Updated: Feb 15, 2021
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In January 2010 I shot a 260-degree panorama at dawn from the summit of 14,265-foot Quandary Peak. Quandary Peak Panorama features a spectacular twilight wedge, the blue shadow of the Earth projected onto the western sky directly opposite the sun just before sunrise. Above the band of blue lies a swath of pink. The pink band occurs because light from the rising sun, which is still just barely below the horizon, takes a tremendously long path through the atmosphere, during which Rayleigh scattering causes the blue light to scatter out of the beam. The pink light that remains is finally scattered in its turn and returns to your eye. The shadow is blue because no direct light is reaching that part of the atmosphere. The only light you see coming from the direction of the shadow is the blue light scattered from the beam of direct sunlight reaching the atmosphere above.
As I examined the completed panorama, I noticed that the top of Earth's shadow was curved when compared to the straight horizon. Why? Could it be that I was actually seeing proof that the Earth was round? The shadow of the Earth, if projected onto a hypothetical flat “screen” positioned perpendicular to my line of sight, would appear circular. Could it be I was seeing just the edge of the circular shadow of the Earth rising above the straight horizon? I decided to find out.
In my initial reasoning, it seemed that the only way that the upper edge of Earth's shadow could appear curved, while the physical horizon appeared straight, would be if the light from the shadow was coming to my eyes from a much greater distance than the horizon. Any spherical object will appear to have a more pronounced curvature if viewed from a greater distance. The horizon is still curved when seen from a Kansas cornfield, but the deviation from a straight line is absolutely imperceptible. Seen from Earth orbit, however, the curve of the horizon is unmistakable. After much head-scratching and trigonometry, I concluded that the "screen" on which the shadow was falling was indeed much further away than the physical horizon. Granted, there’s no screen out there on which the shadow falls. There’s only air. Nonetheless, there has to be some average distance to the molecules which had scattered the light back to my eyes. If the “screen” was much farther than the physical horizon, that must mean that I had seen the curvature of the Earth in the form of Earth’s shadow. I was ecstatic.
I was also wrong. Or, to be more precise, I was right, but I am now convinced that my initial explanation was mostly wrong. Here's my best explanation now: the curvature of the top of the twilight wedge is indeed evidence that Earth is a sphere, but not primarily for the reasons I supposed. Imagine that you are on top of a mast on a sailing ship on a calm day in the middle of the ocean. The distance to your horizon is the same in every direction. That means that the distance through the atmosphere to outer space as you look at the horizon is also roughly the same in every direction. (If you’re looking straight up, the distance through the atmosphere is very different.) Since the distance through the atmosphere is the same looking anywhere along the horizon, the scattering properties of the atmosphere are also essentially the same. This means that the “screen” on which Earth’s shadow is projected just before sunrise is actually more like the inside surface of a cylinder, set perpendicular to your line of sight, rather than a flat plane. However, if you project a straight line onto a curved surface, such as the inside of a cylinder, the line will appear curved unless the observer is in the plane defined by that curved line. Since we observe the twilight wedge when the sun is just below the horizon, we are below that plane and therefore looking up at the upper edge of Earth’s shadow projected onto a curved surface. The primary reason that the top of Earth's shadow appears curved is the projection of a nearly straight line onto a curved surface.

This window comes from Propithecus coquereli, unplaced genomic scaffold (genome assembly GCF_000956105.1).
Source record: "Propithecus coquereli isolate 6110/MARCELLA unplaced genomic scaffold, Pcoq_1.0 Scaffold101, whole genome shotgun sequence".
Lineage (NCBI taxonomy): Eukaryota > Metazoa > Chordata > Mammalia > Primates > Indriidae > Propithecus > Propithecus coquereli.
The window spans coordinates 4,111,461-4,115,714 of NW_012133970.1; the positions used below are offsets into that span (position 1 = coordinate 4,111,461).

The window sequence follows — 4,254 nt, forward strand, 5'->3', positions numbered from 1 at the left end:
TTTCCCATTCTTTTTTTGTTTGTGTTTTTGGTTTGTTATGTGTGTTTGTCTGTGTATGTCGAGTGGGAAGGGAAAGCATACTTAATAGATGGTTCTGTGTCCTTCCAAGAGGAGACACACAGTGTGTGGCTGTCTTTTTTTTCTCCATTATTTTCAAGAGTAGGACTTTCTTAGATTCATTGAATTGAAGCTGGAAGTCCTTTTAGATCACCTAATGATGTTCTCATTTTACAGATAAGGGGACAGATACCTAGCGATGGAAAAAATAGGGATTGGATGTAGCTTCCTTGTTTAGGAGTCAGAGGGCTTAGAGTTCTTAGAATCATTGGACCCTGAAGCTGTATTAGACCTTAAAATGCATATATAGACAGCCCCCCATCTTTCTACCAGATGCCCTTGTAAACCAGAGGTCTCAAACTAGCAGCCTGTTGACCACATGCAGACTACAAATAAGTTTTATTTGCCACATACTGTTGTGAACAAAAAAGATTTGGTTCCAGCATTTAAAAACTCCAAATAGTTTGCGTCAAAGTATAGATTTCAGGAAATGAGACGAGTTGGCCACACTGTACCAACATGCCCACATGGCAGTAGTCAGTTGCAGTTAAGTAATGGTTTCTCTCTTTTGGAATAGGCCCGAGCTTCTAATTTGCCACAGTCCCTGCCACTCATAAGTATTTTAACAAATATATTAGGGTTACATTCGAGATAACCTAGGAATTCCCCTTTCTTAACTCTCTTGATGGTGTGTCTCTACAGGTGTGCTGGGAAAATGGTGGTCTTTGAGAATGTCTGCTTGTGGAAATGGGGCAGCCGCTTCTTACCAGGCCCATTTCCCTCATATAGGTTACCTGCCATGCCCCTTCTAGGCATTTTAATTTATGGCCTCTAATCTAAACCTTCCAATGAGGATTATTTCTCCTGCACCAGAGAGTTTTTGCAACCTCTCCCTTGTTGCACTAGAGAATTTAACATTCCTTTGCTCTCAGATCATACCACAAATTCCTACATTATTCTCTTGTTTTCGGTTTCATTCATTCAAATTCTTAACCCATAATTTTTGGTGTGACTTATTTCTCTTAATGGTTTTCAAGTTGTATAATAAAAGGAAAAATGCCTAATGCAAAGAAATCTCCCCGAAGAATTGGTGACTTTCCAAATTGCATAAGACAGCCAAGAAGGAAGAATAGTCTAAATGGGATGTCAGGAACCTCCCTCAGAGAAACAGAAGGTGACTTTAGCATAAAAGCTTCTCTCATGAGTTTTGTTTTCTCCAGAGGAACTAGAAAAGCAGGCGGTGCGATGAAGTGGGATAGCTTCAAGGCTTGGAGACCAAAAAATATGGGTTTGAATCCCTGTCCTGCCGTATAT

Does the curvature of the horizon contribute directly and significantly to the curvature of the top of the twilight wedge? Is my original explanation at least part of the answer? Let's take a closer look.
The distance from the summit of 14,259-foot Longs Peak to the horizon as you look east toward the plains 9,000 feet below is about 125 miles. Even at that distance, the horizon’s deviation from a straight line is imperceptible to the human eye, in part because you have nothing perfectly straight to compare it to. Over a 90-degree field of view (measured horizontally) the "bulge" of the horizon above a straight line would only measure about 0.5 degrees ‒ too small to be noticeable. However, I measured the maximum height of the twilight wedge at the moment I shot the photo at only about 2.5 degrees. If you are viewing the twilight wedge by looking west at sunrise from the summit of Longs Peak, that very slightly curved eastern horizon is the geographic feature that creates the Earth's shadow. The curvature of the eastern horizon does contribute directly to the curvature of the top of the twilight wedge, but is only a small fraction of the cause.
This is the best explanation I can give right now for the curvature of the twilight wedge. I'd like to thank professional astronomer Roger Clark for pointing me in the right direction, but I also have to point out that the analysis of the curvature of the horizon in the paragraph above is mine, and only I deserve the blame if it's wrong. Are there any experts among my readers who can confirm or refute my explanation? If so, I'd love to hear from you!
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